• Phillip Helbig Says:

        “I should have said that it is a disgrace that learned-society journals cost academics about as much as commercial journals, whether the money is paid by contributors or in library fees. That is the point.”

        I agree, but, at least in astronomy, the fees are moderate (but still too high) compared to some other fields, especially those where Elsevier dominates,

      • Phillip Helbig Says:

        “But does the RAS do more for astronomy than institutions could do if they weren’t being subjected to a stealth tax of thousands of pounds per year, which is what a journal subscription is?”

        A valid point, especially considering that even some journals published on behalf of a learned society do make a profit for the publisher, even if some of the money goes to the society (I think this is the case with MNRAS and the RAS).

        Again, what are the annual dues?

      • Bryn Jones Says:

        The RAS annual subscription is £108 (but with reductions for some people a few years from completing university education).

        The RAS is very aware that its economic model is close to its end. The expectation is that new cheap, electronic-only, journals will undermine income from journal subscriptions. The RAS seems to be waiting until it has to change before doing anything.

        Of course, as Anton stated, we might have expected learned societies to lead the transition to cheap, electronic-only journals. Instead they seem to be waiting for new entrants to force the change.

        However, learned societies employ staff to handle their journal activities. These staff support the work of the editorial board, and the administration of the submission, refereeing and publication processes. Library subscriptions for journals pay the salaries of these staff. It will be interesting to see how new, cheap, electronic-only journals can keep these administrative processes while minimising costs.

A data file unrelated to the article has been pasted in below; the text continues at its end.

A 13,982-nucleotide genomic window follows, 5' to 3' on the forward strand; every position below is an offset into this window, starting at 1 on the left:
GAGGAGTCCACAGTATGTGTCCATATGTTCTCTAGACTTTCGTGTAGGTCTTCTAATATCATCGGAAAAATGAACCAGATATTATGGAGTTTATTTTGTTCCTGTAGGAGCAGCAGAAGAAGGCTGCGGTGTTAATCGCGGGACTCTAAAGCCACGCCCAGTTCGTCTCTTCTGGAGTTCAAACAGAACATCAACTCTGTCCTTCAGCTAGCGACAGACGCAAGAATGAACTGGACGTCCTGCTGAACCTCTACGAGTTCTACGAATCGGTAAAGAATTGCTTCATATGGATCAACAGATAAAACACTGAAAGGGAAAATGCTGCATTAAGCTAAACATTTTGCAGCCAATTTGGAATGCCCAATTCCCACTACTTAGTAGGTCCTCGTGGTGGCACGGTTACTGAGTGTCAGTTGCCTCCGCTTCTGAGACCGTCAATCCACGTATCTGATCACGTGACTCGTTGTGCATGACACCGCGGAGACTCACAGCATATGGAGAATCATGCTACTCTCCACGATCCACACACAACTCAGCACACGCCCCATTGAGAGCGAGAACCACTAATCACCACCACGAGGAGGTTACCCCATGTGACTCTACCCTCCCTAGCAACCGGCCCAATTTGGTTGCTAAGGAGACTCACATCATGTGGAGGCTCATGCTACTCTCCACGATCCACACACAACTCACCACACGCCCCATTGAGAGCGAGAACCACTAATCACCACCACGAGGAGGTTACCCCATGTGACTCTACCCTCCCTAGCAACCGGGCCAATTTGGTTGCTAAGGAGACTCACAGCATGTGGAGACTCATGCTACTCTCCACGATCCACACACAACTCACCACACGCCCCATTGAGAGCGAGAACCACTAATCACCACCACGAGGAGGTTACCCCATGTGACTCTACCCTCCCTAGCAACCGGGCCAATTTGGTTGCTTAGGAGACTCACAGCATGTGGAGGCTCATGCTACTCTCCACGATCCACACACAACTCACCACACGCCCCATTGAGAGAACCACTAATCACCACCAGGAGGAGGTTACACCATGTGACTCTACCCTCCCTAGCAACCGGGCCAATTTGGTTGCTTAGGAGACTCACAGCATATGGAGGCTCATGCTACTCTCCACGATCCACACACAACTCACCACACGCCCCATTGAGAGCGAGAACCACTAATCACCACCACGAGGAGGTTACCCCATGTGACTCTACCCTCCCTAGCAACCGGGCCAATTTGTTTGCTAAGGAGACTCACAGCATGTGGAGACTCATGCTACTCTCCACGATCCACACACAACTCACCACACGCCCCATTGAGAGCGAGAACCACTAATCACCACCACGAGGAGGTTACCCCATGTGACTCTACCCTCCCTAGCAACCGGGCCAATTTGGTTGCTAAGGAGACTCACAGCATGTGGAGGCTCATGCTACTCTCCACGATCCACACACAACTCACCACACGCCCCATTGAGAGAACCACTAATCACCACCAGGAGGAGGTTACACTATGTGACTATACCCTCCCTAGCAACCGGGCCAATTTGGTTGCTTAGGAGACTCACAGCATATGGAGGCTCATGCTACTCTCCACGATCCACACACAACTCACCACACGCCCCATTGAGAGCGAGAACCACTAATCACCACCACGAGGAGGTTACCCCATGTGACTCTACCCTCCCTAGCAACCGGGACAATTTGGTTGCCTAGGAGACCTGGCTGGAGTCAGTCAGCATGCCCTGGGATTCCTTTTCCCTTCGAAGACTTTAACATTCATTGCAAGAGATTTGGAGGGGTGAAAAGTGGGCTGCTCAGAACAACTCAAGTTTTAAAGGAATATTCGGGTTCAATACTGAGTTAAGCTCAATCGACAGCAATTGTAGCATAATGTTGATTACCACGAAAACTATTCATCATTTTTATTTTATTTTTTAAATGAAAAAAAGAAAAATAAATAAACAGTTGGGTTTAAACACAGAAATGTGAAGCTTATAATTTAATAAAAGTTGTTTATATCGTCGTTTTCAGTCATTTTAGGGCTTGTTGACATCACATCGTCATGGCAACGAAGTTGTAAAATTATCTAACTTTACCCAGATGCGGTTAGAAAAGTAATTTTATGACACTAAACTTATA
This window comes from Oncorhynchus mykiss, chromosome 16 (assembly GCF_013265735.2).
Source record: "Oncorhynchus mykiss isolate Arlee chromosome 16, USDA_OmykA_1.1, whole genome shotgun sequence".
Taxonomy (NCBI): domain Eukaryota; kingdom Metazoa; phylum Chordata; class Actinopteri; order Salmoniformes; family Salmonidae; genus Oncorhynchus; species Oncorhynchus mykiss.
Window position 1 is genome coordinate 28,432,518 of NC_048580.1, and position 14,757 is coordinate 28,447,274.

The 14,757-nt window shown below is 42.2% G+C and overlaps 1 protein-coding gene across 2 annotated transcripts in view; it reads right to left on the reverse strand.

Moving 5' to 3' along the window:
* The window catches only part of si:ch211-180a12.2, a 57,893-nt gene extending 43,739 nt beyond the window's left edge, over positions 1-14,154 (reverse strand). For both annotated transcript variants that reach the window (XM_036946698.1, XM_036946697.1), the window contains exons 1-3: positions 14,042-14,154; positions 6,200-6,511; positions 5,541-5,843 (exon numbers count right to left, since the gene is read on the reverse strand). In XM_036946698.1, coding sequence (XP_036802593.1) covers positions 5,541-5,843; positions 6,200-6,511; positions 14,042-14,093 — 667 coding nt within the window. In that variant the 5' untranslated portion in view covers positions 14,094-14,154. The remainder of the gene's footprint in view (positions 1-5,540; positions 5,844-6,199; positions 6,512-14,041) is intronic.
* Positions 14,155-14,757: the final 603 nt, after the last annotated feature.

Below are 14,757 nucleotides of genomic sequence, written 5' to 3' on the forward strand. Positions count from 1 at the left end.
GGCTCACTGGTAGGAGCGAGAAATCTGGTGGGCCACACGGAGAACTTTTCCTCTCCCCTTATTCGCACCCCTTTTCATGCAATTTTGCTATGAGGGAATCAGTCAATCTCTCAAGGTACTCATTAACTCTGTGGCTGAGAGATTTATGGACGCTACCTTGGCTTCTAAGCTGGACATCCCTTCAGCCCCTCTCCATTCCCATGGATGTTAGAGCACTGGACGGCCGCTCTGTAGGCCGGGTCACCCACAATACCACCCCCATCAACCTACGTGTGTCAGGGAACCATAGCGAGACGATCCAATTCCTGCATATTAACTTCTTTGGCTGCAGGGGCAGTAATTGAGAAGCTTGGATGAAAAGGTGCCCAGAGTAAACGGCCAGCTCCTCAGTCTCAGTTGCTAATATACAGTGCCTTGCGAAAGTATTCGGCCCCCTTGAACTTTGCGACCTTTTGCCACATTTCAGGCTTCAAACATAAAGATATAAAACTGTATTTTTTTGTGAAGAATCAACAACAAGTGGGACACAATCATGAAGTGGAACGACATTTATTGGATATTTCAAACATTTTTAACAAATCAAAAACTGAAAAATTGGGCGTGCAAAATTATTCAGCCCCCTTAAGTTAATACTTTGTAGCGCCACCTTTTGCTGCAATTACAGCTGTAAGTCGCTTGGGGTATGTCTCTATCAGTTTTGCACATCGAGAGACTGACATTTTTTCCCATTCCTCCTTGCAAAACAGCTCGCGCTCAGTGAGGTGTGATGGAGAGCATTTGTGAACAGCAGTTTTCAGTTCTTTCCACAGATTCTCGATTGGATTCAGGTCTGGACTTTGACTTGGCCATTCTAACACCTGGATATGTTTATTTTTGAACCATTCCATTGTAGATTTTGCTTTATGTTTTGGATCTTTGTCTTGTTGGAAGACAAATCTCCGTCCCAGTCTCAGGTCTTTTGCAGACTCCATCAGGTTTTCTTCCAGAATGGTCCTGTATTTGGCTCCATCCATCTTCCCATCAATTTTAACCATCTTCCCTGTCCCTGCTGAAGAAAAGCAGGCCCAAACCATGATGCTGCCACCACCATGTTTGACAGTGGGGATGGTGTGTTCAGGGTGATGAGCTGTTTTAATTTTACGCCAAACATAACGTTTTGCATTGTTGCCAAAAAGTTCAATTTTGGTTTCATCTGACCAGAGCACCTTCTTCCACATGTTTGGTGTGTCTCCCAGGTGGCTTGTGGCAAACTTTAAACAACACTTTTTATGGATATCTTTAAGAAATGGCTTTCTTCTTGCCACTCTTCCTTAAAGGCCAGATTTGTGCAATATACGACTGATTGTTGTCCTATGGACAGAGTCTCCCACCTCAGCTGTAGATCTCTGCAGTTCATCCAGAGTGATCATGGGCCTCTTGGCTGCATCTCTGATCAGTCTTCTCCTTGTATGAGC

• Phillip Helbig Says:

        “The RAS annual subscription is £108 (but with reductions for some people a few years from completing university education).”

        About the same as membership in the German Physical Society. Of course, for comparison one needs to know the number of members in each, what they offer, etc. (As an example, the school I attended in 2013 in Bad Honnef where Peter gave some lectures cost me, as a DPG member, only EUR 100, including full room and board.)

        “However, learned societies employ staff to handle their journal activities. These staff support the work of the editorial board, and the administration of the submission, refereeing and publication processes. Library subscriptions for journals pay the salaries of these staff. It will be interesting to see how new, cheap, electronic-only journals can keep these administrative processes while minimising costs.”

        We’ll see. At least some of the costs could be avoided by cutting out the in my view completely unnecessary step of not producing the final manuscript directly from LaTeX. AFAIK, A&A does produce the final manuscript directly from LaTeX, and I don’t think the quality is worse than that of MNRAS.

      • Bryn Jones Says:

        Phillip, you mean MNRAS still does not produce the final, published, versions of papers from the authors’ LaTeX versions?

      • Phillip Helbig Says:

        “MNRAS still does not produce the final, published, versions of papers from the authors’ LaTeX versions?”